So we might as well use this as an opportunity to once again review some common symbols of notation.

Beats and Measures








In this example we have 4/4 time, we can assign values to notes and plan how many of these notes we can get in each measure.


In this example you can see we have quarter notes and they receive four beats per measure. Here are the typical notes and their values.

Time signatures can be very simple (as in the case of common time) or they can be more sophisticated Another very common time signature is 3/4 time. Here is what the signature looks like using quarter notes, 3/4 and 4/4 time.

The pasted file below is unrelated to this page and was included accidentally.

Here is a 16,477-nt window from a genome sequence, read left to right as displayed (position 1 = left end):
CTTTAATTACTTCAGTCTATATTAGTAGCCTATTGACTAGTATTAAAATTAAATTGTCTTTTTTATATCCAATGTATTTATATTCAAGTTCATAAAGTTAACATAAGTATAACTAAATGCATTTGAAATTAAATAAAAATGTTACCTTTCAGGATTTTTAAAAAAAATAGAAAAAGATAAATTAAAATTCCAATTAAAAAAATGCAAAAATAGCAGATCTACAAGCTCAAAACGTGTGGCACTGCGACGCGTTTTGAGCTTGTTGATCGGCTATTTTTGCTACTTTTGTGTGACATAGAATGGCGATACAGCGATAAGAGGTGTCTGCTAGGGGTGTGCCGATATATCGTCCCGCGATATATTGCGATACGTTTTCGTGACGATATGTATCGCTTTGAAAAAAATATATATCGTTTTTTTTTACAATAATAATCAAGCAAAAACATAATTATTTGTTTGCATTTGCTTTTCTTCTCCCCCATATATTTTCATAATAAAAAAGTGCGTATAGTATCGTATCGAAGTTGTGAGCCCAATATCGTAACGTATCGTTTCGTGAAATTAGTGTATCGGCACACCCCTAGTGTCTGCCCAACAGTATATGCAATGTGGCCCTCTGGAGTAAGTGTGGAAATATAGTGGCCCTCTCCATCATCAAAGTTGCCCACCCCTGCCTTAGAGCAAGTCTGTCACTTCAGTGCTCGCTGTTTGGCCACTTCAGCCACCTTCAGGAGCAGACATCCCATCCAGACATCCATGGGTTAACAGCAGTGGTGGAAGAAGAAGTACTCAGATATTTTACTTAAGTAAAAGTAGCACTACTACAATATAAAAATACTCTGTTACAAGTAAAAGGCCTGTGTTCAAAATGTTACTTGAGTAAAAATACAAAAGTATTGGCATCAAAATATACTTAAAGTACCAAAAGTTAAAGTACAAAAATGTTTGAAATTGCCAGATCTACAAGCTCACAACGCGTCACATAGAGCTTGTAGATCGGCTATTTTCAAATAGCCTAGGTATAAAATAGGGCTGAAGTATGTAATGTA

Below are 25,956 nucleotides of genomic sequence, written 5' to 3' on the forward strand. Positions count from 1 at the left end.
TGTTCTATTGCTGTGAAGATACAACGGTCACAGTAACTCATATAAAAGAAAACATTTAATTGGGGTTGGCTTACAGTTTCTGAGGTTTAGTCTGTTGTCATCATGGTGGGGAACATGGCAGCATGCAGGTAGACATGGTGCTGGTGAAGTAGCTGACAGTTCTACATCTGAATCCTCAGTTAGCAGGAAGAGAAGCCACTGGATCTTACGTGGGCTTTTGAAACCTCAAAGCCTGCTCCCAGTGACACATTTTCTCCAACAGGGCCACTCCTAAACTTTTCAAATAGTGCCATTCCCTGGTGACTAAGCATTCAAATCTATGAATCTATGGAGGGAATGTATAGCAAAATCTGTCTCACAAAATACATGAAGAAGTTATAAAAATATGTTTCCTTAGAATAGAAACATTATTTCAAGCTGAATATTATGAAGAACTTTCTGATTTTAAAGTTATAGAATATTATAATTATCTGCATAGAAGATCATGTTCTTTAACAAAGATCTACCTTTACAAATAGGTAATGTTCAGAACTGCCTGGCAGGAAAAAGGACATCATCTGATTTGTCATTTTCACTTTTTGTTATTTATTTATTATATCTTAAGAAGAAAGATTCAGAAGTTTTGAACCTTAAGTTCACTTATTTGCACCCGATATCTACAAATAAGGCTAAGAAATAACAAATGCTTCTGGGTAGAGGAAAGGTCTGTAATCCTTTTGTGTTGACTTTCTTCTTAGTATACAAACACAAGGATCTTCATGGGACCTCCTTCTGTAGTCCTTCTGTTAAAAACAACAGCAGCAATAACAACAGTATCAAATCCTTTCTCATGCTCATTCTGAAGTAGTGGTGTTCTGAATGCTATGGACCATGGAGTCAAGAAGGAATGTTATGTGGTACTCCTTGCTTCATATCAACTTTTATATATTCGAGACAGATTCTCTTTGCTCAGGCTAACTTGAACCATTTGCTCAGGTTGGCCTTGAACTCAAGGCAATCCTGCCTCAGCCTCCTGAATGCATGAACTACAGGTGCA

Also notice that two examples have dotted quarter notes. Each quarter note gets one beat and gets another half beat from the dot.

This means two dotted quarter notes equals three quarter notes. So two dotted notes in 3/4 time fills out a measure. 3/4 time has three quarter notes per measure.

The Physical Space

It might help to have played the examples in Bob's guest column before really analyzing the material. It will give you some insight into how to think about it. Basically all of these rifts are cut out of the scale of C major. When you create a lead you are actually using a scale, selecting some notes from it, and applying them in some unique sequence to craft a lead statement. The hope is, someone else will think it was clever too!